The laboratory has as its main, long-term research interests in human skeletal studies, faunal studies, Geoarchaeology, Archaeobotany and ancient materials studies. A variety of complementary analytical techniques are applied to studies in each area. Close links are encouraged between Wiener Laboratory researchers and the faculty of the American School, including excavation directors and associated conservation staff, with the aim of enhancing communication and interpretation arising out of collaborative research.

Active Research

Since it opened, the lab has facilitated the independent research of over 150 scholars representing more than a dozen countries. In addition to their own research, Wiener Laboratory fellows and associates often provide education to members of the School and to the local and scientific communities through lectures, independent publications, consultations, and hands-on workshops.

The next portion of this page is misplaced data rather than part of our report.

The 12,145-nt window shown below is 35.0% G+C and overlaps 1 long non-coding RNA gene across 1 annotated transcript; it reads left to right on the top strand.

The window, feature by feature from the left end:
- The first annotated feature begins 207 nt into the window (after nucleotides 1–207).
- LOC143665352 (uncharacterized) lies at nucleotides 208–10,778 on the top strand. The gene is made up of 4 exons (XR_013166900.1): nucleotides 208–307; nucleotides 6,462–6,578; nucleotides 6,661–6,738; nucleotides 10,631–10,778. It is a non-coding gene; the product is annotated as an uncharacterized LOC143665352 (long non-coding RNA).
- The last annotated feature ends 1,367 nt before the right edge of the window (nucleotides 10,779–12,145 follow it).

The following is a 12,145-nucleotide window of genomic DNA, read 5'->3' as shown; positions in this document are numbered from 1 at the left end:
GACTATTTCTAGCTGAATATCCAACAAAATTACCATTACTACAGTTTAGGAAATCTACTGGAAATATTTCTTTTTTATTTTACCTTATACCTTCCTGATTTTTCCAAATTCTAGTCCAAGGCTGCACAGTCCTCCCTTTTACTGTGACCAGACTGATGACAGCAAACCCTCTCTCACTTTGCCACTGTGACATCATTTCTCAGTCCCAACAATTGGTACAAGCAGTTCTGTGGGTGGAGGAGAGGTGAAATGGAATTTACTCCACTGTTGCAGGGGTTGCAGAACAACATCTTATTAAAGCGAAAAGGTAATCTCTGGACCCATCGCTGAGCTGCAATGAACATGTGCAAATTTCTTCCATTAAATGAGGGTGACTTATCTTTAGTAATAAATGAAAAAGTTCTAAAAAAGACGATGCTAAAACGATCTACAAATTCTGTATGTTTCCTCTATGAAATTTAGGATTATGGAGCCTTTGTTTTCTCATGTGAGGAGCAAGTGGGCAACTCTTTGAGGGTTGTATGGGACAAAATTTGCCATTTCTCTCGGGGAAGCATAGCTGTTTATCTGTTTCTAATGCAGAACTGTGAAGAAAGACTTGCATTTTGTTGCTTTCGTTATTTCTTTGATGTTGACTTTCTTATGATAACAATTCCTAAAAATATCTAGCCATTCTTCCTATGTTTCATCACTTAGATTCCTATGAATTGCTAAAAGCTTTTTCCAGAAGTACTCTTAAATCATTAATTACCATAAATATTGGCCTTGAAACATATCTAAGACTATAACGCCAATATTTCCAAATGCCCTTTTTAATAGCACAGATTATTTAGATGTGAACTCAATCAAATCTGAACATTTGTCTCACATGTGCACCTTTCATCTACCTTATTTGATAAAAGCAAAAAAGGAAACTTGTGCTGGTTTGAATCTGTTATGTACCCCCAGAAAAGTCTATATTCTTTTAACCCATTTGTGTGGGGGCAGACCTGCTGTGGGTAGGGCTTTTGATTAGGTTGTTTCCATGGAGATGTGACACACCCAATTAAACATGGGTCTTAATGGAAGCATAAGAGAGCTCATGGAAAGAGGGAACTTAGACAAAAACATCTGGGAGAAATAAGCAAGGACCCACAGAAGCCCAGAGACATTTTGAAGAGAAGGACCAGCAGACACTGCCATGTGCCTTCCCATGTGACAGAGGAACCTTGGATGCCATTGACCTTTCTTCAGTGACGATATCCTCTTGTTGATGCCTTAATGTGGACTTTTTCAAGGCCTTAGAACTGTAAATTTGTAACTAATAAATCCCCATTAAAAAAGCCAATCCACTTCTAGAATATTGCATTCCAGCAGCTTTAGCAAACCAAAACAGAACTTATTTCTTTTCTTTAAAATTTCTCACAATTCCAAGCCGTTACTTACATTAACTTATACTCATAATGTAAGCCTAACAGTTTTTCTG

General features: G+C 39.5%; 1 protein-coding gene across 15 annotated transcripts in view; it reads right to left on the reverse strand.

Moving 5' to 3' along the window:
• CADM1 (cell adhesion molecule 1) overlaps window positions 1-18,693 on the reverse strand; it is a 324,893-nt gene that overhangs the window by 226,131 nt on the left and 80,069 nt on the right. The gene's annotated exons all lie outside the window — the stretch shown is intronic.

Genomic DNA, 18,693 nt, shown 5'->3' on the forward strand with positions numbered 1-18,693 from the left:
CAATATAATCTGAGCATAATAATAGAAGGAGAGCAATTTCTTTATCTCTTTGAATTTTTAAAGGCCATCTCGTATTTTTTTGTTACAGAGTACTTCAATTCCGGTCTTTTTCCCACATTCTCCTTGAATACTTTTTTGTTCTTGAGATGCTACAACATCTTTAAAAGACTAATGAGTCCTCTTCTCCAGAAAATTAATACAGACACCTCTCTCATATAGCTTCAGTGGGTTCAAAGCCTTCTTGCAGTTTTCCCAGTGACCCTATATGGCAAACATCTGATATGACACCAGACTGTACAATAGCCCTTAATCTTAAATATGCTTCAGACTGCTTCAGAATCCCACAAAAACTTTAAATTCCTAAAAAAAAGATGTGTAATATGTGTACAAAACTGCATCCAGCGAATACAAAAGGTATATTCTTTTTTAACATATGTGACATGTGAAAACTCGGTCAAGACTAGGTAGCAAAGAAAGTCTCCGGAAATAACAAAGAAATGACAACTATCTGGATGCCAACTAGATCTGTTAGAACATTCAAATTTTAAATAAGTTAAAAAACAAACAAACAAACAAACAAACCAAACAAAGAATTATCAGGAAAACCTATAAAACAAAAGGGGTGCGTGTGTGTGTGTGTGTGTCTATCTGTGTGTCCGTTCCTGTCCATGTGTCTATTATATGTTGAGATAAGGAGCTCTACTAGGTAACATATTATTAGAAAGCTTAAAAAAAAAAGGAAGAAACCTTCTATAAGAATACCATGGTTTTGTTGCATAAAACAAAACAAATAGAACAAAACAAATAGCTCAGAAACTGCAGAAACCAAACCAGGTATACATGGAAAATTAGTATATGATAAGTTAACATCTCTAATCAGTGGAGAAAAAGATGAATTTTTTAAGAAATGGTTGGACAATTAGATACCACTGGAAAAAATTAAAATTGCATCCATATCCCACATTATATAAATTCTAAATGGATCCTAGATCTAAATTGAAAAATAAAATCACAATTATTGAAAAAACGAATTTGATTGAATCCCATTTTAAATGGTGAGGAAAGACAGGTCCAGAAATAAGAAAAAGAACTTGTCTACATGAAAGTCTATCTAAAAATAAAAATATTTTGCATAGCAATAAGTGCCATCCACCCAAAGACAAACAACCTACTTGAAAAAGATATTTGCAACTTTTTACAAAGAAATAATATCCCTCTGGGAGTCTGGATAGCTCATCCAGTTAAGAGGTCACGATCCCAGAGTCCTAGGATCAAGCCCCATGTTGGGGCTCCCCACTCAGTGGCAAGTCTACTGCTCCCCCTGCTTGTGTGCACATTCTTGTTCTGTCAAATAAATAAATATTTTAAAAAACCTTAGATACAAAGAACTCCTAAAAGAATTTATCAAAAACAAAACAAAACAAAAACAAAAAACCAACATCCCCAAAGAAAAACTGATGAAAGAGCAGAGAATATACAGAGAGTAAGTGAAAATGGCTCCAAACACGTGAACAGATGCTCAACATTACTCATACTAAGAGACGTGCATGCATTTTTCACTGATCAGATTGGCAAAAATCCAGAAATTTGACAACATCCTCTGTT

Bench Fees

Effective July 1, 2016, for all research projects at the Wiener Laboratory, excluding Wiener Laboratory Fellowships, Associateships and Wiener Laboratory funded projects, a bench fee is required. The bench fee is levied to cover the additional costs related to basic consumables, equipment and materials not included in the School Fees and Expenses. Different rates apply to students, faculty, and graduates of Cooperating Institutions of the ASCSA than those from non-affiliated institutions. For further details, please see the Bench Fees on the Wiener Laboratory Research Page.


Researchers, under the affiliation of the Wiener Laboratory, have published their studies in amongst the most prestigious, high-impact, peer-reviewed international science journals such as Nature, Science Advances, Scientific Reports; PLoS ONE, American Journal of Physical Anthropology, Journal of Archaeological Science, Archaeological and Anthropological Sciences, Geoarchaeology, Quaternary International, and many others.

Research Archive

Since its foundation in 1992, the Malcolm H. Wiener Laboratory has contributed, through funding, to the development of almost 150 projects. These projects, undertaken at the Lab, cover key research areas within the Archaeological Sciences.